On Wednesday, New York City — with the largest public school district in the country — suspended in-person learning because of rising covid-19 cases in the community. Mayor Bill de Blasio (D) had said that schools would close if the positivity rate of coronavirus tests in the city passed 3 percent, and it did.

But while rising test positivity is a cause for concern and a reason to increase public health interventions, it can’t be looked at in isolation — and it’s not a good measure on which to base a decision to close schools. The metric is best interpreted as a gauge for how hard we’re looking for cases and how hard it is to find them. It is not equivalent to prevalence of the coronavirus in the community (although it is related to that figure); mainly, it’s a signal to do more testing.

The only epidemiological reason to close schools would be evidence that they are magnifying infection and driving community spread. And so far, there is no data suggesting that in-person education is doing those things. To the contrary, the prevalence of infection in schools is comparatively low.

Given the long-term harms that occur when children are out of school for extended periods (from lower lifetime income to shorter life spans), keeping schools open, as Europe is doing even during its new wave of lockdowns, should be the default. It’s become a cliche to note that bars, restaurants and gyms should close before schools do, but that doesn’t detract from the truth of the observation. De Blasio said this week that it is “just a matter of time” before the city asks restaurants to close down, but that is cold comfort to parents who must scramble to fulfill their children’s educational needs.

Obviously, this argument would not hold if the virus were rampant in schools or streaming from schools to the community. But it isn’t. To date the data from New York City schools reveals a generally optimistic picture. In the first week of its testing program, begun last month, only 28 tests out of more than 16,000 conducted returned positive.

Nor is there anything inherently special about a 3 percent positivity rate. It’s an arbitrary metric — and, what’s more, it’s based on testing throughout the city, not schools in particular. It’s also on the conservative side: The World Health Organization has said that governments can consider opening up some activities when the rate is below 5 percent. The positivity rate within New York schools, where an aggressive testing program was in place, was below 0.3 percent.

A high positivity rate can be a sign that a city or state is testing too few people: only those who have presented at a doctor’s office or hospital with symptoms, for instance. But that does not appear to be the case in New York state, which has among the highest rates of testing in the country: 8.2 tests per 1,000 people, according to data from the Covid Tracking Project. In New York City, virtually all Zip codes have adequate levels of testing. At reasonable levels of testing, a rising positivity rate does generally mean that community spread is rising, but schools had largely been spared.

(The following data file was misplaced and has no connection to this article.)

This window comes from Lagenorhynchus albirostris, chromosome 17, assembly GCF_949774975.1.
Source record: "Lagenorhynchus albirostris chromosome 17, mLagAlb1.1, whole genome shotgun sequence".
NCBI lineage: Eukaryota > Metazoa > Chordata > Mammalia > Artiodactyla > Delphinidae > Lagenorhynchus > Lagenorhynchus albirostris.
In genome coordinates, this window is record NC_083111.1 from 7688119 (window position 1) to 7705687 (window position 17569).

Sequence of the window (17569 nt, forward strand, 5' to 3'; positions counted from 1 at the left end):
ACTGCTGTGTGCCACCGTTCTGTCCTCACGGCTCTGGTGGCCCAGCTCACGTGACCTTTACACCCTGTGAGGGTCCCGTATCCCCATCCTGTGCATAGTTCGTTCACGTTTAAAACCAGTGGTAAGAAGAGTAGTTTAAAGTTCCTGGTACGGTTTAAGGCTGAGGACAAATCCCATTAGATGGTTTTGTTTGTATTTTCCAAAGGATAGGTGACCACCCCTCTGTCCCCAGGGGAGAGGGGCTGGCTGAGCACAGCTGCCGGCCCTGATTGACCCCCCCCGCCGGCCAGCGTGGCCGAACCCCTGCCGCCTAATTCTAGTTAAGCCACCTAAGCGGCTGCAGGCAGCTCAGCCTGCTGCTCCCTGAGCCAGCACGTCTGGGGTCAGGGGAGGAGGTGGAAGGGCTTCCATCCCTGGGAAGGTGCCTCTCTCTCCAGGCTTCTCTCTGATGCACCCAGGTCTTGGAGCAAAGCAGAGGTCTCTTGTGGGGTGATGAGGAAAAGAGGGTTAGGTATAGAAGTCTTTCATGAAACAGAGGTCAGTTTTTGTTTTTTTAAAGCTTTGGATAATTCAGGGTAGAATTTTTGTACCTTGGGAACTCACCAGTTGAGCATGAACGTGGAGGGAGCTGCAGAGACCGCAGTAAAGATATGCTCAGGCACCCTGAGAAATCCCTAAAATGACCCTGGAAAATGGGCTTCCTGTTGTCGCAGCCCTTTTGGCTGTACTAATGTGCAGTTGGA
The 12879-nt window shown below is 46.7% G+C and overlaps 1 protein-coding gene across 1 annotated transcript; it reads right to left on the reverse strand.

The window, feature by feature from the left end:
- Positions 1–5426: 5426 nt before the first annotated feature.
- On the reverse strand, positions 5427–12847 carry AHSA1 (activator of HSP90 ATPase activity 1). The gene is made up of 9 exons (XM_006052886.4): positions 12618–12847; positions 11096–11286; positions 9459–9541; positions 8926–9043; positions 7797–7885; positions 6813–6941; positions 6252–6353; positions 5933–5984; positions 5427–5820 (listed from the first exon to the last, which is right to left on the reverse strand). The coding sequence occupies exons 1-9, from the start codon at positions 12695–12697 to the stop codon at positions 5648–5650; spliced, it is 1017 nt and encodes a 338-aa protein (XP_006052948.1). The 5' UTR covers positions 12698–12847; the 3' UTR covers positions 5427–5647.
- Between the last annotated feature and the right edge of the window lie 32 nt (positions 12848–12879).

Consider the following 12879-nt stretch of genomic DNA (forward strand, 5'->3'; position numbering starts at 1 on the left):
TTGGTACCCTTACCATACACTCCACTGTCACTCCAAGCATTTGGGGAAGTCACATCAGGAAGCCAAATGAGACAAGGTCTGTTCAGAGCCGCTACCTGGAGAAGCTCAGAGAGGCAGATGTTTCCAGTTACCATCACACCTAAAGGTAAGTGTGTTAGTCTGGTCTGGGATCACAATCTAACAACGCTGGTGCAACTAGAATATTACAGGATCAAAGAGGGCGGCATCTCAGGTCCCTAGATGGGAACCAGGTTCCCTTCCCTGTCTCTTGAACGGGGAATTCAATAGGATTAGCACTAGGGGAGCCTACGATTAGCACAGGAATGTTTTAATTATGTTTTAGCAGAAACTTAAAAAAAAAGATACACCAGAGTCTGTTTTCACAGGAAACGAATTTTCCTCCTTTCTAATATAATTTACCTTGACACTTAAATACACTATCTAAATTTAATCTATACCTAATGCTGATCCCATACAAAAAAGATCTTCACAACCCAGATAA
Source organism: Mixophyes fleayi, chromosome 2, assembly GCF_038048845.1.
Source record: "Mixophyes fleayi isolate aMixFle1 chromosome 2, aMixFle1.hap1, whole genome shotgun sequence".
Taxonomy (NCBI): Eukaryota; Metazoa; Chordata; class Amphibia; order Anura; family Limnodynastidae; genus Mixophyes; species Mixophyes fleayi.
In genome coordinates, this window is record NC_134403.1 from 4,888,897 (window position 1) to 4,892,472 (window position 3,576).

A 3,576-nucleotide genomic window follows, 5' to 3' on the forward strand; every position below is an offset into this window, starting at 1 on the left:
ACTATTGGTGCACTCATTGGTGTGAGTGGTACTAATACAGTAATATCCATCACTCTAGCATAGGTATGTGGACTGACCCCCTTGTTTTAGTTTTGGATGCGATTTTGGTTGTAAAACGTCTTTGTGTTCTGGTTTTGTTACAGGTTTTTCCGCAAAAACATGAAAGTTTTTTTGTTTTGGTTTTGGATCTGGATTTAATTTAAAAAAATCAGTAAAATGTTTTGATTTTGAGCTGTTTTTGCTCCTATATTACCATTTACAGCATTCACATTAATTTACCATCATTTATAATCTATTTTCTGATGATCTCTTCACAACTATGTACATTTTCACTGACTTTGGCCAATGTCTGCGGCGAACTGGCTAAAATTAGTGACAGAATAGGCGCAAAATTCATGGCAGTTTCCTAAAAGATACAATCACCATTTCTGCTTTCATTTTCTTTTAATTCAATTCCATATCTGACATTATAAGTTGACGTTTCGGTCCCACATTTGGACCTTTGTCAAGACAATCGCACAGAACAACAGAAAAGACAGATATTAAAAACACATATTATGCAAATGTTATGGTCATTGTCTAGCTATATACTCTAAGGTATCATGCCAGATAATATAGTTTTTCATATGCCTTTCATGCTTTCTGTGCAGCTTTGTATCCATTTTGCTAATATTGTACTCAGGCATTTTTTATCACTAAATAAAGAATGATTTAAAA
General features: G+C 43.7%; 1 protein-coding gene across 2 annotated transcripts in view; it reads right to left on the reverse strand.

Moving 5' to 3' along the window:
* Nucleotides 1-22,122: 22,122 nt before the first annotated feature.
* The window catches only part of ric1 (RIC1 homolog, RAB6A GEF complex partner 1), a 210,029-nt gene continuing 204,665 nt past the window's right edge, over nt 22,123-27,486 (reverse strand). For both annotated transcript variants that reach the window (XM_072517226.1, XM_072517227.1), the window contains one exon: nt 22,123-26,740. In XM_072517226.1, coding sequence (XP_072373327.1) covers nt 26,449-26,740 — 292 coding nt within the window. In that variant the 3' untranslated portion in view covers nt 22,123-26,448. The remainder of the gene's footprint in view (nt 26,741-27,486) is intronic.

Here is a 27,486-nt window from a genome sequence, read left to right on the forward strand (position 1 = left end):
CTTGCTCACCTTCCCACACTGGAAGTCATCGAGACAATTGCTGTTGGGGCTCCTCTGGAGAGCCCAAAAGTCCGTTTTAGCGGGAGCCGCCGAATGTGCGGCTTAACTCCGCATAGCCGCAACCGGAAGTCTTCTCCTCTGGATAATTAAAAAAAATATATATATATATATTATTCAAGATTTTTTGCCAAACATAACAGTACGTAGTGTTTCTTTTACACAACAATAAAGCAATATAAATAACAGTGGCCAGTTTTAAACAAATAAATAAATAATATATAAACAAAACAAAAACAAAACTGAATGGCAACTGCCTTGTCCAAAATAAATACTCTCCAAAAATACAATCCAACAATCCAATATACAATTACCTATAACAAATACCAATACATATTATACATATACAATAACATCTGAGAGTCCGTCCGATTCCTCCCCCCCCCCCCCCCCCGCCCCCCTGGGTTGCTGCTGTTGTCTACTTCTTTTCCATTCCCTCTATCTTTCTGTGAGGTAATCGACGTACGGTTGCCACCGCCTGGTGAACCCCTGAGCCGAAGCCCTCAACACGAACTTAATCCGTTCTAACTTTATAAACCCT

To be sure, remote learning can be effective in some instances, but not every student excels at it. Primary school students, students with learning disabilities, nonnative English speakers and low-income students without access to decent computers and WiFi at home suffer in particular. Many private schools, including religious schools, will remain open — another way the covid-19 shutdowns will magnify the gap between children from lower-income and higher-income groups.

If the pandemic response in this country had not been handled so badly by the federal government and the states, we would not be arguing about schools at this point. But the bungled responses mean that politicians face tough decisions — and questions of prioritization. New York City appears to have prioritized keeping the wrong institutions open. As we combat the virus, we need to think about both short-term and long-term effects. Disruption in children’s learning — at a critical period in their cognitive development — will have dire long-term effects.

In New York, the teachers’ unions have pushed back against opening the schools (and now, keeping them open) on safety grounds. As a product of a public high school who deeply values the interactions I had with so many teachers, I respect their concerns. To me, they are essential workers. Schools do need more money to keep student density down, provide masks to students who lack them, improve ventilation in some older buildings and protect older teachers. But New York schools had in place rigorous plans for social-distancing and staffing, and they seemed to be working. The city can work with teachers and their unions to alleviate their remaining concerns.

New York City, once the nation’s epicenter for the coronavirus, quelled a ferocious outbreak and started to come to life again. It has since faced a setback. Yet while indoor dining and workouts continue, students once again can’t sit in classrooms and discuss literature, math and science with their teachers. Given the lack of evidence that schools were spreading the virus, something is deeply wrong with that picture.